Nipple discharge can be alarming. Many women immediately think that nipple discharge must mean they have cancer. But nipple discharge has many benign causes. While nipple discharge can be a cause for concern and prompt a visit to your doctor, there are many harmless reasons why you may experience this condition. Here are some causes of normal and abnormal nipple discharge in women.
What is Nipple Discharge?
Nipple discharge is any non-milk fluid that seeps from the nipple. Nipple discharge varies greatly in color and consistency. It may be milky, clear, yellow, green, brown, black, bloody, thick and sticky or thin and watery. Nipple discharge mostly affects women and can be influenced by diet, lifestyle and environmental factors. If a man experiences nipple discharge at any time he should seek medical attention immediately.
Causes of Normal Nipple Discharge
Nipple discharge is common during pregnancy. In the first trimester, a woman may experience clear or yellow tinted nipple discharge. In later pregnancy as the breasts prepare to produce milk, nipple discharge often becomes milky or cloudy in appearance. Some women may even have a bloody nipple discharge during pregnancy, though it is less common.
Nipple discharge can continue even after a woman stops breastfeeding. The discharge may appear thin and milky, similar to breast milk. This type of nipple discharge usually clears up on its own in time.
Breast Irritation & Stimulation
When the nipples are stimulated or squeezed they may leak fluid. This harmless nipple discharge can be caused by sexual arousal, irritation of nipples during vigorous exercise (especially running, jogging or aerobics), scratchy clothing or a poorly fitting bra. Removing the source of irritation or stimulation will stop the discharge.
Medications and Drugs
Prescription medications and illegal drugs can also cause nipple discharge in women. Medications that can cause discharge include antidepressants, anxiolytics, antihypertensives, antipsychotics, synthetic hormones such as Prempro, heartburn and peptic ulcer medications such as Tagamet, Pepcid and Zantac, amphetamines, anesthetics, oral contraceptives and some stomach and anti-nausea drugs. Marijuana and opiates can also cause nipples to secrete a harmless discharge.
Anise, fennel, nettle, blessed thistle, marshmallow, fennel, fenugreek, raspberry and red clover can all cause nipple discharge.
Non-Cancerous Causes of Abnormal Nipple Discharge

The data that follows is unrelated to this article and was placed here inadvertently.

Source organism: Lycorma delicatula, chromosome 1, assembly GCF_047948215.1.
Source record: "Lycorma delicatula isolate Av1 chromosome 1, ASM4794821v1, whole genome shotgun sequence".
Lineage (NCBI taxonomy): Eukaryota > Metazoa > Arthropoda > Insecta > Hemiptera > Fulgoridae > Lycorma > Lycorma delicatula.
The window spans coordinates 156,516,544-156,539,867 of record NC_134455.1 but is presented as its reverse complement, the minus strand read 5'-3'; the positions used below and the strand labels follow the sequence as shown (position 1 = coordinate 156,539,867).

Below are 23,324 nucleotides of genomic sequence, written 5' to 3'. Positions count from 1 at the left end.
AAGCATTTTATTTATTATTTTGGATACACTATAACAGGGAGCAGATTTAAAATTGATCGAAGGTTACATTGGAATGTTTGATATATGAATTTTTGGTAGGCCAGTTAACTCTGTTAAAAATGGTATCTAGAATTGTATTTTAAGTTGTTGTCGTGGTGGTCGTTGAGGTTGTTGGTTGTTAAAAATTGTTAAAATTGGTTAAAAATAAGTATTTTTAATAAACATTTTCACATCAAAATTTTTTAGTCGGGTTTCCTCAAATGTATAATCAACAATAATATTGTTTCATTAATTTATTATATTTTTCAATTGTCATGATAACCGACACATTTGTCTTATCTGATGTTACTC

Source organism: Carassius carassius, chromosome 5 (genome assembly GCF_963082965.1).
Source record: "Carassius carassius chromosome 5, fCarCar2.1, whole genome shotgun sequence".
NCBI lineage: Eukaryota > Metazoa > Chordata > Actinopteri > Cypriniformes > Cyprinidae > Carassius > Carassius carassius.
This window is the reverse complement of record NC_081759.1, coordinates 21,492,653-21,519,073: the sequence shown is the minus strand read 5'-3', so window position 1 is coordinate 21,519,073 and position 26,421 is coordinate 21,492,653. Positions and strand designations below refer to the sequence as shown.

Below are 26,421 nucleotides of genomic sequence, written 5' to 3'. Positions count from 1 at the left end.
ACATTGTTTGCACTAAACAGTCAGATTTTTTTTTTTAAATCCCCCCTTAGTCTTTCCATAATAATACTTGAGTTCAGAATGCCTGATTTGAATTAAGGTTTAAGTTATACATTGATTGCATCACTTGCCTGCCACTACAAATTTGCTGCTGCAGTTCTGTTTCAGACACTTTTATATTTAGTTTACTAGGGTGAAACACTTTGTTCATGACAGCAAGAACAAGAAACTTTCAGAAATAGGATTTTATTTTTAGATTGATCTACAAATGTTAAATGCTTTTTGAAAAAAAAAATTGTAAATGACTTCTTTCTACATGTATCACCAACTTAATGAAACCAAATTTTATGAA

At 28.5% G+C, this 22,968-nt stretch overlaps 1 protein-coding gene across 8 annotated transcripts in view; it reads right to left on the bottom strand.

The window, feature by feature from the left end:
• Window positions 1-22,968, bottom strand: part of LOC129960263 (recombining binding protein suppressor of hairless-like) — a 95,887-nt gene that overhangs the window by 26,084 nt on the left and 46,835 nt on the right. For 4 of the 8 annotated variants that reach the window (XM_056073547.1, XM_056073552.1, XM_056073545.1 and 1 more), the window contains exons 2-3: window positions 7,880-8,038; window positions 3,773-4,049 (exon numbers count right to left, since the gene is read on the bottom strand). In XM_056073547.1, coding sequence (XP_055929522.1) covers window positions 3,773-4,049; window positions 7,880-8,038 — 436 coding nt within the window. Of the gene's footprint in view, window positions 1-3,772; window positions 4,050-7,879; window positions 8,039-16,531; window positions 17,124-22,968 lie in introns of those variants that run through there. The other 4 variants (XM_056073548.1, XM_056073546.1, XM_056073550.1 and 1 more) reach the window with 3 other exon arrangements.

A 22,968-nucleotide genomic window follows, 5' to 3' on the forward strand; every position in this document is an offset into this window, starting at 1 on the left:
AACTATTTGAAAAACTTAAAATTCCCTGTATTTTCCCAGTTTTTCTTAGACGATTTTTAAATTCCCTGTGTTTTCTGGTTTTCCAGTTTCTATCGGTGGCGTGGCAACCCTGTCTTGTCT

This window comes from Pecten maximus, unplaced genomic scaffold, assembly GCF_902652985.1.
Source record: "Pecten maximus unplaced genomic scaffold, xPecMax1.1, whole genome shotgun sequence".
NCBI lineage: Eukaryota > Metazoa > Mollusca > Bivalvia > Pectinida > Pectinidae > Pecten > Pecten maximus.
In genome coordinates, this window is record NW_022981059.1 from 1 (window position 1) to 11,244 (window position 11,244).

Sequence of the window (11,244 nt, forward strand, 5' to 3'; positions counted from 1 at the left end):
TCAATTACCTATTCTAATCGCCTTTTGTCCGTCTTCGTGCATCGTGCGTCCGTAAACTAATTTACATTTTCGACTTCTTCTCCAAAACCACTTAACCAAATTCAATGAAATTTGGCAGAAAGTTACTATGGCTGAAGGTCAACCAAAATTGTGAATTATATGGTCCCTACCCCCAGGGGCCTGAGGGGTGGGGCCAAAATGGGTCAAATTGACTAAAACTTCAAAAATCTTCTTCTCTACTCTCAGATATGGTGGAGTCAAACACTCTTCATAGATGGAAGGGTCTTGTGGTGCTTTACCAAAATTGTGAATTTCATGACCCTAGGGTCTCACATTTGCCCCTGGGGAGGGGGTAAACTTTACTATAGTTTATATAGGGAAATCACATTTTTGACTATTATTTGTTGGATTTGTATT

Once a doctor has determined that nipple discharge is abnormal (not caused by any of the conditions mentioned above), more testing will be conducted to find the cause.
These growths that occur in the milk ducts are not cancerous and are the leading cause of nipple discharge in women. Intraductal papillomas are similar to a wart and can cause a bloody or sticky discharge.
Mammary Duct Ectasia
Mammary duct ectasia most often occurs in women nearing menopause. This condition causes the milk ducts to expand, become inflamed and harden. This can cause the ducts to become blocked under the nipple, resulting in infection. Nipple discharge from this condition will most often be thick and green.
Mastitis is an infection of the breast and the leading cause of abnormal nipple discharge in breastfeeding women. If nipple discharge contains pus, it indicates infection is present. An infected breast may also be red, sore and warm to the touch. Breastfeeding women are particularly prone to mastitis, but it can affect any woman at any time. If you suspect you have mastitis, see your doctor for treatment.
If a woman’s hormones are imbalanced, nipple discharge may result.
If you have fibrocystic breast disease you may notice that periodically you also have some nipple discharge. Fibrocystic breasts are breasts that contain numerous cysts and thick fibrous tissue. The cysts and thickened breast tissue are more prone to changes due to hormones. This can cause nipple discharge that is clear, yellow, white or even green.
Some women secrete milk or a milk-like nipple discharge even though they are not currently breastfeeding. Galactorrhea is most commonly caused by hypothyroidism or a tumor of the pituitary gland.
Even minor trauma to the breast may cause nipple discharge. Because the discharge was caused by an injury, it may be bloody in color.
When most people think of abnormal nipple discharge, cancer immediately springs to mind. However, only 10% of all abnormal nipple discharge is actually the result of breast cancer. If discharge occurs in conjunction with a breast lump or an abnormal mammogram, occurs after age 40, contains blood or is only present in one breast it is more likely that it is caused by cancer.
Disclaimer: This article is intended for educational purposes only and is not intended to replace the advice of a physician or other medical professionals.
Women to Women